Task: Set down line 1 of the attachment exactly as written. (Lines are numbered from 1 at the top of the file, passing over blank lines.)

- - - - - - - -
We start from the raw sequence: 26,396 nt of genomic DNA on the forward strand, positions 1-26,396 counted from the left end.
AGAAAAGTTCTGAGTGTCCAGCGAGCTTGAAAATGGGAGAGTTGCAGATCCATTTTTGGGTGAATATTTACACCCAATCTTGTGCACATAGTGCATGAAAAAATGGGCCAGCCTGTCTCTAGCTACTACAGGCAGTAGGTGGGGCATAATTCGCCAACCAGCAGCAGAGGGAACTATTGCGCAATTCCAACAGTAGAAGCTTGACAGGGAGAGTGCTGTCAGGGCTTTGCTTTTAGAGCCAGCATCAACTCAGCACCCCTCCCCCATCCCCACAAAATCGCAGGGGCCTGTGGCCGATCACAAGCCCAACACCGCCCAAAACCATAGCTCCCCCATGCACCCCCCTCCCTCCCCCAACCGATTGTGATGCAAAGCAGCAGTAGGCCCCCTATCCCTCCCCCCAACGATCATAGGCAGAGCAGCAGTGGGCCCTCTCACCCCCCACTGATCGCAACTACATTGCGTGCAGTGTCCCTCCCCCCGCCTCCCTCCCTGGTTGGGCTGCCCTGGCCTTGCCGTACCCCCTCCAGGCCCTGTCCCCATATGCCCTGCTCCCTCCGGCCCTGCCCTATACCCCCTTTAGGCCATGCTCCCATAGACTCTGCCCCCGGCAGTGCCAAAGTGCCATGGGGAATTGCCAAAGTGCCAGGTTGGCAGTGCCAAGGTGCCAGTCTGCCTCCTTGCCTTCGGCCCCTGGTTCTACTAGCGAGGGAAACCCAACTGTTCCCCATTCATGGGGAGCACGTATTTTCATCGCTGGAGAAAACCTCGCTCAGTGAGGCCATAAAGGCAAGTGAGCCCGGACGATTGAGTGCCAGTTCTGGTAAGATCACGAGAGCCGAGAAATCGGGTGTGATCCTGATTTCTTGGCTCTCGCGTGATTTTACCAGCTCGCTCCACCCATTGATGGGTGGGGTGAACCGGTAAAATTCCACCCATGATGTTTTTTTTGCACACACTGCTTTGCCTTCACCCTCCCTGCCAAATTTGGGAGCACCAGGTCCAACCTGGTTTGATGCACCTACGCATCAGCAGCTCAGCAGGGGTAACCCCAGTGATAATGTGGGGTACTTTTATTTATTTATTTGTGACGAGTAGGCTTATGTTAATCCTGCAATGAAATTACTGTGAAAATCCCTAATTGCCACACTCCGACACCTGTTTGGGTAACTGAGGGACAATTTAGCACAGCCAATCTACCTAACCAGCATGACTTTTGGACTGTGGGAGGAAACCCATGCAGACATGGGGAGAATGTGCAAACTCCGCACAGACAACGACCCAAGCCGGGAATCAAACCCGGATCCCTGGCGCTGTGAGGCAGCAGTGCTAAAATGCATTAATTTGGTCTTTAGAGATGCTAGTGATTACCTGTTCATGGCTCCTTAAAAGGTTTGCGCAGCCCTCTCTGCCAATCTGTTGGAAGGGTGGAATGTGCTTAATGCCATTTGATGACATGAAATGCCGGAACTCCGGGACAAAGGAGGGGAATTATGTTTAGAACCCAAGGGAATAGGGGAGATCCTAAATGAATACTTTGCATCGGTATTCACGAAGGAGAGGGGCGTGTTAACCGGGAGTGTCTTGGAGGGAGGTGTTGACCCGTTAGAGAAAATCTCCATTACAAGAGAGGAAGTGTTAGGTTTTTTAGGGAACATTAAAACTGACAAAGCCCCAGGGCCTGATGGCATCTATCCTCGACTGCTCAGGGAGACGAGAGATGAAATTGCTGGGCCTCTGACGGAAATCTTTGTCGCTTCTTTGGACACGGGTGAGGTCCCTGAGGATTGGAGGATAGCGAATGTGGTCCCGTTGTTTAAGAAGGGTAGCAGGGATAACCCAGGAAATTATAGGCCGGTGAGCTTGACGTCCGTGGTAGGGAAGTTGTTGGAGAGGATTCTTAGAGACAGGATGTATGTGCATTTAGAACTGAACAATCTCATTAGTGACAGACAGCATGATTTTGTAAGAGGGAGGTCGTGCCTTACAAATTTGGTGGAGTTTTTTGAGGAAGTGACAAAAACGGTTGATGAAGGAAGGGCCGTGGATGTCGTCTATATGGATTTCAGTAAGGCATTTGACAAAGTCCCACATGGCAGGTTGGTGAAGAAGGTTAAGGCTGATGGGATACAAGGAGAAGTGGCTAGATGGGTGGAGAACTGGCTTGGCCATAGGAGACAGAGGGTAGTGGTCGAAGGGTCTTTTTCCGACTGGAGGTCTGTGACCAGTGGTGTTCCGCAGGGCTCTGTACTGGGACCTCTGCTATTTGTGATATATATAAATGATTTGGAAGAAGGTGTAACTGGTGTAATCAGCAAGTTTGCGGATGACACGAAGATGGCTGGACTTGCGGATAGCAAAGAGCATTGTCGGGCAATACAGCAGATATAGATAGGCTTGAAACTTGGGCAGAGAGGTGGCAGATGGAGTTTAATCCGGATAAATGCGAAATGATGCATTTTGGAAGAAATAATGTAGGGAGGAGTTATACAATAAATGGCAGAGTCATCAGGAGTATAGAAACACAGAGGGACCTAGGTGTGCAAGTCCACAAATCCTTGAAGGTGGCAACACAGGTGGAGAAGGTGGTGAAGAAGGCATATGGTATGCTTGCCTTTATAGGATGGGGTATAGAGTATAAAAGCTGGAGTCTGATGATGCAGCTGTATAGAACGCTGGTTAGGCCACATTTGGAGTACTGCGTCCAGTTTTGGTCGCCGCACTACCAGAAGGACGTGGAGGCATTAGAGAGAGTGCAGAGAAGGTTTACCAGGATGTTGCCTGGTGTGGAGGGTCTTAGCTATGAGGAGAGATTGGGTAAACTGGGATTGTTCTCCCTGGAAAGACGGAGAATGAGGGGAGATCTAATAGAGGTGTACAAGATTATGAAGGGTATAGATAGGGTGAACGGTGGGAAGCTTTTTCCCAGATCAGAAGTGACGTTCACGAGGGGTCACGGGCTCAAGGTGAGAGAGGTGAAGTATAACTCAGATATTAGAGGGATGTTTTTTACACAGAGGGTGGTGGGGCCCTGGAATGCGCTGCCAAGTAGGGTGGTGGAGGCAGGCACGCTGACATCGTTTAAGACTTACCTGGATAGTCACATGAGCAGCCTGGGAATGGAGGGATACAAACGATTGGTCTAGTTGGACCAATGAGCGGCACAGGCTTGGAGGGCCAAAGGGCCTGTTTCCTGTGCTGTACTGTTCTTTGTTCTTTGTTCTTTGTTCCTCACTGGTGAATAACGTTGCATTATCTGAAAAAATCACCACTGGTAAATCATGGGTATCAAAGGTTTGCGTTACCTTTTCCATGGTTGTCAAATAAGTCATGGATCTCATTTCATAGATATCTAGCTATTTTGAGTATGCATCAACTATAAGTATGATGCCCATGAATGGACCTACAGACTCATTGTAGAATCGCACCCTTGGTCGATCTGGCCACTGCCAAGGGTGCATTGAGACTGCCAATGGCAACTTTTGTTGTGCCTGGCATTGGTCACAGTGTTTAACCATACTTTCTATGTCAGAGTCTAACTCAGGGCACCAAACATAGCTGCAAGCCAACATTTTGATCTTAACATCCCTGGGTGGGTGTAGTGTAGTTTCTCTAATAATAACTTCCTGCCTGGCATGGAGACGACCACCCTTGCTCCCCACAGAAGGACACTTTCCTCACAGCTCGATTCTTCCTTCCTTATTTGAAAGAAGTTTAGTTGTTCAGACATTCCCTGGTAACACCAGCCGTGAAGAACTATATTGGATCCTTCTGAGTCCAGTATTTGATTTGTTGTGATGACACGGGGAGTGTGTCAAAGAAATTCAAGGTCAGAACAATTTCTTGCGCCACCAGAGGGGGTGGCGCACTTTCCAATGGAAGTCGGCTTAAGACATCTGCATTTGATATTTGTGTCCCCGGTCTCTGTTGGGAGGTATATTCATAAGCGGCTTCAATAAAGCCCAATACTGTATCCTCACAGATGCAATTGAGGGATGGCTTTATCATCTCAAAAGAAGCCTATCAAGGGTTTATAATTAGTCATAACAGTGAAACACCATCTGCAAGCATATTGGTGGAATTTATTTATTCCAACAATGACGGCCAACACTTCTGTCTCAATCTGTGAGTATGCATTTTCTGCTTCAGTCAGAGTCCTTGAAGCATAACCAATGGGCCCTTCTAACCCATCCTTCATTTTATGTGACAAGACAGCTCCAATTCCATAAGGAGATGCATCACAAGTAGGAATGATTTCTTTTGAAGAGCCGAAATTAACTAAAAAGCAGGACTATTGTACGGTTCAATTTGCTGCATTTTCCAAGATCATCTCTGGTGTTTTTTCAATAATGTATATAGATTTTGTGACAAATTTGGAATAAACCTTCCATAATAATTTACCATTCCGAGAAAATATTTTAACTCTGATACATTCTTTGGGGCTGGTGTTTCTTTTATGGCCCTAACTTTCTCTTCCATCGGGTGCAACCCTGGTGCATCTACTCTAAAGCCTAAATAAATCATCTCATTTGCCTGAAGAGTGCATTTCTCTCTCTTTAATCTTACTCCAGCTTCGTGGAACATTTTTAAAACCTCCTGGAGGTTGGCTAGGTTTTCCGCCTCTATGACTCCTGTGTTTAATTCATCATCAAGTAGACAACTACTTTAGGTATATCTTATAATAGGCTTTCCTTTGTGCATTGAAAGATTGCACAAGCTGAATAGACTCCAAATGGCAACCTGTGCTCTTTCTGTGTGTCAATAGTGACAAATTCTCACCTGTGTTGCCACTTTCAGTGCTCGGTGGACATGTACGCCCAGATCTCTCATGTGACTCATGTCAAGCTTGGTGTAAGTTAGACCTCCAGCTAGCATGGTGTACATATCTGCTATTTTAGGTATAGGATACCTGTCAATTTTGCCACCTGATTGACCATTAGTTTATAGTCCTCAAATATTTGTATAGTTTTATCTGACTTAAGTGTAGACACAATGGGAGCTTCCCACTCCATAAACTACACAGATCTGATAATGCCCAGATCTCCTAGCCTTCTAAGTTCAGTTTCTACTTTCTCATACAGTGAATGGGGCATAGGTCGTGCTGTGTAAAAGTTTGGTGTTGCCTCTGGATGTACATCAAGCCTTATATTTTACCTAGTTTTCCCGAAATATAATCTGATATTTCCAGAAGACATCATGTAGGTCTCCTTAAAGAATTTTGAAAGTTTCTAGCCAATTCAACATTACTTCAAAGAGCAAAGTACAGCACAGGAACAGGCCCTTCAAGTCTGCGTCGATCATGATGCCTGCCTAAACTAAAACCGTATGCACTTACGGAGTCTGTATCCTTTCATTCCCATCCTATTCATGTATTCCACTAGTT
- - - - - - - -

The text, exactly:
We start from the raw sequence: 26,396 nt of genomic DNA on the forward strand, positions 1-26,396 counted from the left end.